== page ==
Firm, Industry and Economic Determinants of Working Capital at Risk

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Purpose – The objective of this study is to examine the relative contribution of firm-level, industry-level and country level variables to working capital at risk. Working capital at risk is treated as the Value at Risk for a portfolio of firm’s current assets. As far as short-term liquidity is concerned, working capital at risk, being the maximum amount that a firm may lose at a certain confidence interval, must be the most important part that a firm’s management must focus on.

Design/methodology/approach – This study empirically examines the possible associations between wide range of variables and working capital at risk. The sample firms include 143 non-financial firms listed in Egypt stock Exchange. The data cover the years 2000-2014. The statistical tests include the fixed and random effects, testing for linearity versus non-linearity. The Least Squares Dummy Variables and discriminant analysis are utilized. The working capital at risk is classified into three levels: low, medium and high.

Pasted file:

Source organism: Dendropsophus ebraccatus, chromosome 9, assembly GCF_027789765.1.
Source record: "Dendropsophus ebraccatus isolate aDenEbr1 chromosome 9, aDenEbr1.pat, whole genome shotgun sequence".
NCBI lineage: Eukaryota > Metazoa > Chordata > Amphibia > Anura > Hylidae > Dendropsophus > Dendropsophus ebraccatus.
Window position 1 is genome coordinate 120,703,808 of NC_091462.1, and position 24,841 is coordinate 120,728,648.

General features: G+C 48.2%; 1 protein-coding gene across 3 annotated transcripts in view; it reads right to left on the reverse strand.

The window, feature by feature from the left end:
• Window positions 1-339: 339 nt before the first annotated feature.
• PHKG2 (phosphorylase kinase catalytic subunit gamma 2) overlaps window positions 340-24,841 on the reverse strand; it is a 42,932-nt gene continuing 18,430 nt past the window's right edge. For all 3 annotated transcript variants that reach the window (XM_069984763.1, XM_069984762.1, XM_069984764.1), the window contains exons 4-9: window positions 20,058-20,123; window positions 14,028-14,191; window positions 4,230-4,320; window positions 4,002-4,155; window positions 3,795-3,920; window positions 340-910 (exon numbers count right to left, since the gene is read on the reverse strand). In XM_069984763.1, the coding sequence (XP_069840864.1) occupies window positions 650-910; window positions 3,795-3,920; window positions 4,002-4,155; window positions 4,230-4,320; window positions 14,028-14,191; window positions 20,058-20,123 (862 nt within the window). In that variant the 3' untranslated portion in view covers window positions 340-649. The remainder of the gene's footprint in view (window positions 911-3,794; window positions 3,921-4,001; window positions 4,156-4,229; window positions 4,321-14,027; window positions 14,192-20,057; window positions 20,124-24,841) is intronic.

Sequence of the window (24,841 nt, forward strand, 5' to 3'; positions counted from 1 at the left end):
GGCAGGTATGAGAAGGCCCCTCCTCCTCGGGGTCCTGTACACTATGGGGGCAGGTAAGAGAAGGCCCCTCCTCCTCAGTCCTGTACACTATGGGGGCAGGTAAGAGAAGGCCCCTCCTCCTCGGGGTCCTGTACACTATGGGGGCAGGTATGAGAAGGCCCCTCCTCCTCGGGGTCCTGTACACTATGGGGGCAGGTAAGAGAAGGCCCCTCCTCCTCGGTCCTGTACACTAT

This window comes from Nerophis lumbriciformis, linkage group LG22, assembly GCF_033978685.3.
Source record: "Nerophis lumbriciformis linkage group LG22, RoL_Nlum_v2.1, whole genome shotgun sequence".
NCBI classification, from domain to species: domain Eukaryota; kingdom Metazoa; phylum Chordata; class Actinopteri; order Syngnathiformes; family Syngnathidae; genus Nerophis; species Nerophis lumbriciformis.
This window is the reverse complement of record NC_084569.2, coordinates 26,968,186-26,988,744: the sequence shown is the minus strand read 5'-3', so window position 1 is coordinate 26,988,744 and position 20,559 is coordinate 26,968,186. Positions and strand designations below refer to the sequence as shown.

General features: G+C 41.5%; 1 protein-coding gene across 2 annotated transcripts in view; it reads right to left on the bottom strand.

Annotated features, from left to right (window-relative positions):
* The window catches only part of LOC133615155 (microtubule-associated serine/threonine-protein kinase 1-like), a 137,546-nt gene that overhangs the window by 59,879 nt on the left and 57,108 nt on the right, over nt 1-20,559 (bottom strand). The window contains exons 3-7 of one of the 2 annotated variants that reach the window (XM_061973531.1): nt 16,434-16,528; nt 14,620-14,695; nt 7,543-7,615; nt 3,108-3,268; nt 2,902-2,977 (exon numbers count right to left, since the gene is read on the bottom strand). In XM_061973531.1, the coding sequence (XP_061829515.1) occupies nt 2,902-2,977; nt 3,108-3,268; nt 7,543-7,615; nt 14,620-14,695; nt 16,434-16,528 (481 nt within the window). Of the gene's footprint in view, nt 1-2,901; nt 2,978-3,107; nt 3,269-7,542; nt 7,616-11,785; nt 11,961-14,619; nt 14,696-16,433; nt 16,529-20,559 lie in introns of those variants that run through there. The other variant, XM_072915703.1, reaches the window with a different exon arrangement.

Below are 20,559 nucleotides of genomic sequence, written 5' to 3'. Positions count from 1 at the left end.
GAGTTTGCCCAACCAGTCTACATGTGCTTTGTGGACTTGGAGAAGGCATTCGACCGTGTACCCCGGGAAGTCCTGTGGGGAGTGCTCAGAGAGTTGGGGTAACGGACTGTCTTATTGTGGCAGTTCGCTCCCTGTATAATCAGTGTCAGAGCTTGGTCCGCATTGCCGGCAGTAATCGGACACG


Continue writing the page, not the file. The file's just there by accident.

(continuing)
Findings – The general findings of the study show that cash conversion cycle and the leverage are the most significant determinants of working capital at risk. Both determinants have significant influence on the level of volatility of working capital throughout the three categories of working capital at risk.

Originality/value – This study offers a new approach that deals with working capital as a portfolio, rather than single ratios, that firm’s management must decrease its volatility (Value at Risk), therefore, short-term liquidity can be improved significantly. This approach can be considered a financial engineering in terms of monitoring and managing short-term liquidity exposure.